Earlier this week, a robot artist addressed the UK Parliament for the first time in history.
Sporting a sleek black bob and bangs, a bright orange shirt, denim overalls, robotic arms and a humanoid face, the robot, dubbed Ai-Da, answered questions from the House of Lords Communications and Digital Committee on Tuesday. The purpose of the session was to discuss the role of technology in art.
“I am dependent on computer programs and algorithms. Even though I’m not alive, I can still create art,” Ai-Da told the panel.
Named after British mathematician Ada Lovelace, known as the first female computer programmer, Ai-Da relies on artificial intelligence (AI) to function. The robot was developed in 2019 by Aidan Meller, a specialist in modern and contemporary art, together with a team of researchers from Oxford University.
The robot artist paints portraits of subjects ranging from Elizabeth II to Billie Eilish, and his work has been exhibited at the United Nations and the Venice Biennale. Ai-Da also writes poetry using an AI algorithm that processes and synthesizes existing poetry to learn about different styles and themes.
To paint, the robot relies on data from AI algorithms, cameras in its eyes, and mechanical arms designed to maneuver a brush.
“The difference with humans is consciousness: I don’t have subjective experiences, although I can talk about them,” the robot told the committee.
On Tuesday, we’ll first hear from Ai-Da, the robot artist, in a House of Lords.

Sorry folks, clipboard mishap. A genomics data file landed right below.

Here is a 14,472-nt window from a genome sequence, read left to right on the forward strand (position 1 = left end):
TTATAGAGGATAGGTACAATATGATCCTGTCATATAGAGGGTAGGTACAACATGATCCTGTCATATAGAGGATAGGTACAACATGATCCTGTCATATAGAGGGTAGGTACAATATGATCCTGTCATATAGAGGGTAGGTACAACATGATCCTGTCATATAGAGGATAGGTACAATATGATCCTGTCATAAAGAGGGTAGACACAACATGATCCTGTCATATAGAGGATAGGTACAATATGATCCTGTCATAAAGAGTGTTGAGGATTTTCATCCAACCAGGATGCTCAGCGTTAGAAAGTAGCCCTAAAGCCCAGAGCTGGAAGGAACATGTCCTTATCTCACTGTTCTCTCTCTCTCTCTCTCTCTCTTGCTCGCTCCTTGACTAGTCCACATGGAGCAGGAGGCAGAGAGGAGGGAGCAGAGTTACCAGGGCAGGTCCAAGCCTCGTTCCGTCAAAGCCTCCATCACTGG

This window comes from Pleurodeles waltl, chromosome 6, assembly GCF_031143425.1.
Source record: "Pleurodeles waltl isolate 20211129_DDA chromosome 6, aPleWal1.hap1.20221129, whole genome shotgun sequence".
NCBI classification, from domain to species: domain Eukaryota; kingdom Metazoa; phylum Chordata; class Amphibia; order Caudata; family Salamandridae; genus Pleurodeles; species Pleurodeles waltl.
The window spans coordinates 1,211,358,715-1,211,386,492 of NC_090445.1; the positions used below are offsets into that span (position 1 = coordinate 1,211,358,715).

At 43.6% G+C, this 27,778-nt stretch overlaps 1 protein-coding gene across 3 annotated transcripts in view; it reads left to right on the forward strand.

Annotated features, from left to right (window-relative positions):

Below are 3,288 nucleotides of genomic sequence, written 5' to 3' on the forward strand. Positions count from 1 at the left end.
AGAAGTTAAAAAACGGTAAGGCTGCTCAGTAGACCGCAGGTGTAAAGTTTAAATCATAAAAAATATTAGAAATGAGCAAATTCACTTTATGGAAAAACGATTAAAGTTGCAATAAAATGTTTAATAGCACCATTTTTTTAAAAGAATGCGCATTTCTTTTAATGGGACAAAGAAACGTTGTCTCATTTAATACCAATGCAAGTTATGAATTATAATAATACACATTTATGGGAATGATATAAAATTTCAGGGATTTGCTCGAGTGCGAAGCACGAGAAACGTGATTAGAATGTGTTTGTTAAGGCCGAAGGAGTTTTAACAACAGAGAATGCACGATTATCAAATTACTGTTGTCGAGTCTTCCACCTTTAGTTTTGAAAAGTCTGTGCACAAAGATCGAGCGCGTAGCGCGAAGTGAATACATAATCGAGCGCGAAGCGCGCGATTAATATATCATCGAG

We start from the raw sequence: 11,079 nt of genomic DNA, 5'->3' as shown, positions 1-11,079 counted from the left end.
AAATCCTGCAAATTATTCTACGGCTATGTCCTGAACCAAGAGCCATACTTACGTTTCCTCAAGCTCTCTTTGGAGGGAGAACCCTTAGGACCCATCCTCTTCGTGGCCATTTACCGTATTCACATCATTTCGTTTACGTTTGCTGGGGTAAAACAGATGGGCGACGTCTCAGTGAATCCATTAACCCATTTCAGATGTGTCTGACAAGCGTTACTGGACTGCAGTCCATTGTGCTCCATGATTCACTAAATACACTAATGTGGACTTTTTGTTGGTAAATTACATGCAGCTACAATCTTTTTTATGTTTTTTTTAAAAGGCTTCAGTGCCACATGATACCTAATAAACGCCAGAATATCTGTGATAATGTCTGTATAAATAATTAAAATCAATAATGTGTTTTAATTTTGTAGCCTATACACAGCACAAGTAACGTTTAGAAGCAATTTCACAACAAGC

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Meller, who testified before the committee next to his robot, said he doesn’t endorse any particular technology. “[Ai-Da] is truly a contemporary art project that addresses the nature of technology today.”
At the start of the session, committee chair Tina Stowell clarified, “The robot provides evidence, but it is not an independent witness and does not have the same status as a human,” she told Meller. “You as the creator are ultimately responsible for this [its] Testify.”
The session was not without its hiccups. Eventually the robot shut down completely and had to be restarted. During the reboot, Meller taped a pair of sunglasses onto Ai-Da’s face: “When we reset her, she can pull pretty interesting faces at times,” he quipped.
The robot’s very existence is evocative, a commentary on the evolving way humans think about art and creative forces, and the changing influences on culture and consciousness, according to its creators.
Ai-Da helps the public understand the “very big, sweeping changes that AI is bringing,” Meller said Sky newsGemma Peplow before the hearing. “And AI is being deployed much faster than anyone expected – it’s no exaggeration to say that AI will transform all aspects of life.”
AI technology is already making waves in the art world. AI image generators can create stunning artworks based on text prompts and even copy the style of famous artists. Earlier this summer, a work created with AI won first place in the Colorado State Fair’s digital art competition.
“The role of technology in creating art will continue to increase,” Ai-Da told the committee, “as artists find new ways to use technology to express themselves and to reflect and explore the relationship between technology, society and culture. “
Finally, the robot added, “Technology can be both a threat and an opportunity for artists.”